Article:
Northwest Michigan fruit update – May 23, 2023

Tart cherries are in the shuck, sweet cherries are sizing at 7.5-9.5 mm, and apples are at petal fall. Conditions have been dry and, as a result, disease pressure has been relatively low for most fungal pathogens.

New leaves on an apple crop.
New Honeycrisp shoot at the Northwest Michigan Horticulture Research Center. Photo by Erin Lauwers, MSU Extension.

Weather report

The weather has been all over the board in the past week. We have had some sunshine, clouds, cool, warm and even a bit of much needed rainfall. Daytime temperatures have fluctuated between the mid-50s up to the mid-70s yesterday, May 22, and today may hit 80 degrees Fahrenheit. Tomorrow, May 24, is predicted to drop in temperature by almost 30 degrees, and the forecast is predicting temperatures in the 50s. Both Wednesday and Thursday are predicted to be cool, but the temperatures will rise by Memorial Day weekend when conditions will be back in the low to mid-70s. There is a slight chance of rain today, and there is no rain in the forecast for the upcoming week. There is also a chance of frost on Wednesday night into Thursday morning, and Thursday night into Friday morning; these conditions are more likely in areas closer to the center of the state.

The medium range forecast is calling for warmer and drier weather for most of the next one to two weeks. The new long-term outlook is predicting normal to above normal precipitation totals for the summer months. At this point, we could use some good rain. The Northwest Michigan Horticulture Research Center Enviroweather station recorded 0.13 inches of rain on both Friday and Saturday, 19-20 May. Despite this rainfall, conditions are dry across the region.

At this time, we have accumulated 474 growing degree days (GDD) base 42 and 250 GDD base 50. These accumulations are close to our 33-year averages: 468 GDD base 42 and 223 GDD base 50. View MSU state climatologist Jeff Andresen’s weather report.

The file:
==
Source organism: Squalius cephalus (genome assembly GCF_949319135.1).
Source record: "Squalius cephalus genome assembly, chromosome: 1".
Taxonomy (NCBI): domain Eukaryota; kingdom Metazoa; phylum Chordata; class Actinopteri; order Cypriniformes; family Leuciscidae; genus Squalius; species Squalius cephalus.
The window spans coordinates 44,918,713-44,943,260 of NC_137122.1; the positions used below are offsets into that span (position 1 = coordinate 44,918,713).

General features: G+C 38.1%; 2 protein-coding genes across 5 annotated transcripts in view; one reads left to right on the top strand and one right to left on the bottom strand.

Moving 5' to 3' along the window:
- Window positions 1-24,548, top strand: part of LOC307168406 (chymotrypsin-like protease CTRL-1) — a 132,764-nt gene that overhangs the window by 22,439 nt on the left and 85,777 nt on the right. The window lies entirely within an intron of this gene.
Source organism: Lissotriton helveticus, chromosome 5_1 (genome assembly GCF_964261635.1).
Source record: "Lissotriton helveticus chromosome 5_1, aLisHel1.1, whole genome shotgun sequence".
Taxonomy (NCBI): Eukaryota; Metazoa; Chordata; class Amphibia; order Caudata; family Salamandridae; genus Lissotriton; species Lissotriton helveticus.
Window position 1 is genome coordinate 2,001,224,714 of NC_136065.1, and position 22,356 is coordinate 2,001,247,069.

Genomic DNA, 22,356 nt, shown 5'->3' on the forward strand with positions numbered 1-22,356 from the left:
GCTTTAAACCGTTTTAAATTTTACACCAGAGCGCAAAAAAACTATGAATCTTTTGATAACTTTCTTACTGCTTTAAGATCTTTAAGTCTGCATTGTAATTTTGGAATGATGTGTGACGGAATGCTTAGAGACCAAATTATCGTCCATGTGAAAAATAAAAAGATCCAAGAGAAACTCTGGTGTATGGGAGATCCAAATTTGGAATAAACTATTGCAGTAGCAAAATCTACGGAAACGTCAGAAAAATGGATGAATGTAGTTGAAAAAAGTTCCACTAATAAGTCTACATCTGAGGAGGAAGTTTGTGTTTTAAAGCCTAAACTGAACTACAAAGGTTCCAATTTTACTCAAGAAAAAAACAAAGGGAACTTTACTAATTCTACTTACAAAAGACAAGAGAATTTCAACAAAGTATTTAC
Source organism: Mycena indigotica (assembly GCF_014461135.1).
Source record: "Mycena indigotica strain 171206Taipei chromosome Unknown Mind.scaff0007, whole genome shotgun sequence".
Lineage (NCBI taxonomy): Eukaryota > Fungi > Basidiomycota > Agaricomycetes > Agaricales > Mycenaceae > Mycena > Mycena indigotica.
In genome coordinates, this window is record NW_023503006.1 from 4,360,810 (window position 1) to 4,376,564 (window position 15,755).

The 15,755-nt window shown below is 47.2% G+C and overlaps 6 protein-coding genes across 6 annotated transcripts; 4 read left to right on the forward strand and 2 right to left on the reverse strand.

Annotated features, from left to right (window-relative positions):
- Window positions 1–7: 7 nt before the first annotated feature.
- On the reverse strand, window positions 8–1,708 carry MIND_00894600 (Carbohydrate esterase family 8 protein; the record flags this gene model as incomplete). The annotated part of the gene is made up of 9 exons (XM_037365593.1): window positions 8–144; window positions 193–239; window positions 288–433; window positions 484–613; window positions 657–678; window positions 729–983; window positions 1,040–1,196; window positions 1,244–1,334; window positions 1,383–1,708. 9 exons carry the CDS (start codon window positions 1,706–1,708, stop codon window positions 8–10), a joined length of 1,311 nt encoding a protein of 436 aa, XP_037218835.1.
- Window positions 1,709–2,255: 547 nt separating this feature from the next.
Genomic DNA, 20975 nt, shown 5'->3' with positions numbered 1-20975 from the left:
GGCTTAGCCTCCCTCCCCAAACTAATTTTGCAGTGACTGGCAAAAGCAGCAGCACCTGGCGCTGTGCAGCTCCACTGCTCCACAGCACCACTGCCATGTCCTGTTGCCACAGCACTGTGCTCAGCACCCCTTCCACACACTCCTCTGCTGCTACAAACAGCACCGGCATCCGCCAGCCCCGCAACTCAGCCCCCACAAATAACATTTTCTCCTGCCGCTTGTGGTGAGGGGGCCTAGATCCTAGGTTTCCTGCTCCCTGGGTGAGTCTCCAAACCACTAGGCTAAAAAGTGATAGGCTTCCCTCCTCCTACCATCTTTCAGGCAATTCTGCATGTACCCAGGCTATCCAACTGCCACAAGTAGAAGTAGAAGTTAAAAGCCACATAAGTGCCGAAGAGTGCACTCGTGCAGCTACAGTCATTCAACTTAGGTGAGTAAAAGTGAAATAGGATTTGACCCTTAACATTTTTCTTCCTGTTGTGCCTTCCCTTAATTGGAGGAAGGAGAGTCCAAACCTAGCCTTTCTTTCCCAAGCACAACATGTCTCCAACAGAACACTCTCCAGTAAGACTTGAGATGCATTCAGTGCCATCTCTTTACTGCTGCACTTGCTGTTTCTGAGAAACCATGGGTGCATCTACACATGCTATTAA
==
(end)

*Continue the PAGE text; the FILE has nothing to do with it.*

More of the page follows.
Crop report

At the Northwest Michigan Horticulture Research Center, Montmorency tart cherries are at shuck split and Balatons are in the shuck. Ulster and Emperor Francis are 9.5 mm in size, and Golds are 7.5 mm. Galas are at petal fall and Honeycrisp are at early petal fall.

Growers should be thinking about thinning in apples, and the 2022 thinning strategies document is still a great reference for decision-making. Most growers starting their thinning at pruning when removing buds was the starting point to get to the target crop load. The next time to thin is at petal fall, but the fruitlets are not super sensitive, so there is little chance of over thinning. However, this petal fall timing is a good place to get a jump on your thinning for the season. This nibble thinning concept has been around a while, but the idea is nibble away at the crop at each opportunity to thin. This concept is particularly important for growers in the north as temperatures are often cool at the time of thinning, so getting a jump on this process could work to our advantage.

Some growers may have begun thinning at full bloom, but if not, the next chance is now at petal fall. In most cases, growers have been hesitant to thin early because of the unknowns: frost damage, cool weather for bee activity and pollination. However, this year, we have little reports of cold weather damage in apples, and we have had a decent run of good weather for pollination. As a result, take advantage of nibble thinning this season. The natural apple background sensitivity to thinning can be seen in Figure 1. At petal fall, growers can expect to have only 10-20% thinning (Figure 2).

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Pest report